Paradoxology is two words put together: paradox and doxology. A statement or proposition that seems self-contradictory or absurd but in reality expresses a possible truth.
Scripture witness God calling and choosing unexpected people to fulfill a great mission. Moses is chosen to convince Pharaoh to free the Israelites from slavery, despite his speech impediment and the sin of murder. God chooses David, a young shepherd boy, to be the next king of Israel. As God says, “I do not judge as people judge. They look at the outward appearance, but I look at the heart” (1 Sam 16:7b, GNT). God seeks out the underdog and the under-known, the people whom others might consider nobodies.
Whenever I’ve stepped out to do something I felt God calling me to do, the voices of criticism and condemnation have been there to greet me: ”Look at you. Do you think God could use someone like you after what you’ve done?”
Sometimes I measured myself against other people. “He is funny and clever. He is so educated. He is so connected. Who am I compared to all that?”
Gradually, I pulled away. I put up a front of perfection with a carefully crafted image that looked just right. Polished on the outside — yet completely undone on the inside. Eventually, the Lord called my bluff.
Down on my face, I asked God to speak to me. What I heard in reply was one simple yet life-changing question: “Will you share your story?”
”Yes, I will share my story. The good parts. The parts that are safe and tidy and acceptable. But safe and tidy and acceptable were not what God was looking for. He wanted the impossible.
Totally impossible. Absolutely impossible … in my own strength. When God gives us assignments that are so much bigger than us, it is because of His desire to reveal Himself to us. One recurring pattern in Scripture is God waits until it is impossible, and then He does the unthinkable so that no one is confused about God’s role in the matter.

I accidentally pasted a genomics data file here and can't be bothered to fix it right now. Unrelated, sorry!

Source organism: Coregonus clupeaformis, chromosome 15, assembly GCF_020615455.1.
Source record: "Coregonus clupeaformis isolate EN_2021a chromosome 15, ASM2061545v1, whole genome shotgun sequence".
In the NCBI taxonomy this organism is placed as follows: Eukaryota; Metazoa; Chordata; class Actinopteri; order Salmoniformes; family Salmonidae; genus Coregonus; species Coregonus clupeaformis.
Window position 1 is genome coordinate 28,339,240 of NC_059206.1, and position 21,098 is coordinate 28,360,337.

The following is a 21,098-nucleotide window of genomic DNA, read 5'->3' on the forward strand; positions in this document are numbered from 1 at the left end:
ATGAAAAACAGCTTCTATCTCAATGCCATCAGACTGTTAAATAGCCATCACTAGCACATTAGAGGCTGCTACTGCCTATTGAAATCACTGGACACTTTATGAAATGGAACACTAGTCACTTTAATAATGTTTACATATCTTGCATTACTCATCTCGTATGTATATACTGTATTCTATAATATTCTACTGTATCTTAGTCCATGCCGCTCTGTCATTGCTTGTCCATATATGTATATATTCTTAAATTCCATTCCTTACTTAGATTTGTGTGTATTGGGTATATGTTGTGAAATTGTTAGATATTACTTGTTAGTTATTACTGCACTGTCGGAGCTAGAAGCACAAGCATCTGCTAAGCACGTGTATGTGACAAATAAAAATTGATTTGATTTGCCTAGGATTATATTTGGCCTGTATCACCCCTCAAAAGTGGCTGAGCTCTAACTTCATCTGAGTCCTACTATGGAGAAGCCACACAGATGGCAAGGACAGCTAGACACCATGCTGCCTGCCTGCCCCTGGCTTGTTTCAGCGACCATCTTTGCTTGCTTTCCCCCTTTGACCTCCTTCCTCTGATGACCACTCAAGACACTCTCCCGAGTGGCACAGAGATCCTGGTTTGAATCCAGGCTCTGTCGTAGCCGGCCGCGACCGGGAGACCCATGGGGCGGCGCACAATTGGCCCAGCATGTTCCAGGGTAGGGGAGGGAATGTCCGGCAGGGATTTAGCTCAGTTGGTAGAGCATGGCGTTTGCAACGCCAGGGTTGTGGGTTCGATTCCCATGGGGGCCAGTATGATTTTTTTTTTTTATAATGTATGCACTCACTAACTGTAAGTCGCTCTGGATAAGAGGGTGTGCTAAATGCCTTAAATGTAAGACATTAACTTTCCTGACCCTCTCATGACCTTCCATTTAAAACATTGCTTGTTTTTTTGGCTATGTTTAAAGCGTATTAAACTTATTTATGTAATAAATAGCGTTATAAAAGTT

He untangled my need for approval with the challenge to live for an audience of One. He helped me see where the voices of doubt were coming from and challenged me to consider the source. And, quite simply, He kept whispering He loved me over and over again.
The first time I shared my story was nothing but an act of absolute obedience. I kept my head down and my guard up. But God wouldn’t drop it. He met every one of my arguments with Scriptures about relying not on my strength, but on His. I shared exactly what and how God asked me to share.
And then the miracle happened.
When I finished and dared to look up at their reactions, tearstained faces were looking back at me. People have connected with my story. It was their story too. In that moment, I finally understood the idea that “what Satan means for evil, God can use for good” like Genesis 50:20 tells us.
Paradoxically, it is in our brokenness that we have our greatest opportunity to reveal the heart of God’s goodness, and the greatest opportunity to strengthen each other.
Seeing God use the very thing that made me feel utterly worthless to help others changed everything. I was finally breaking free from Satan’s chains of shame and could see his lies for what they were.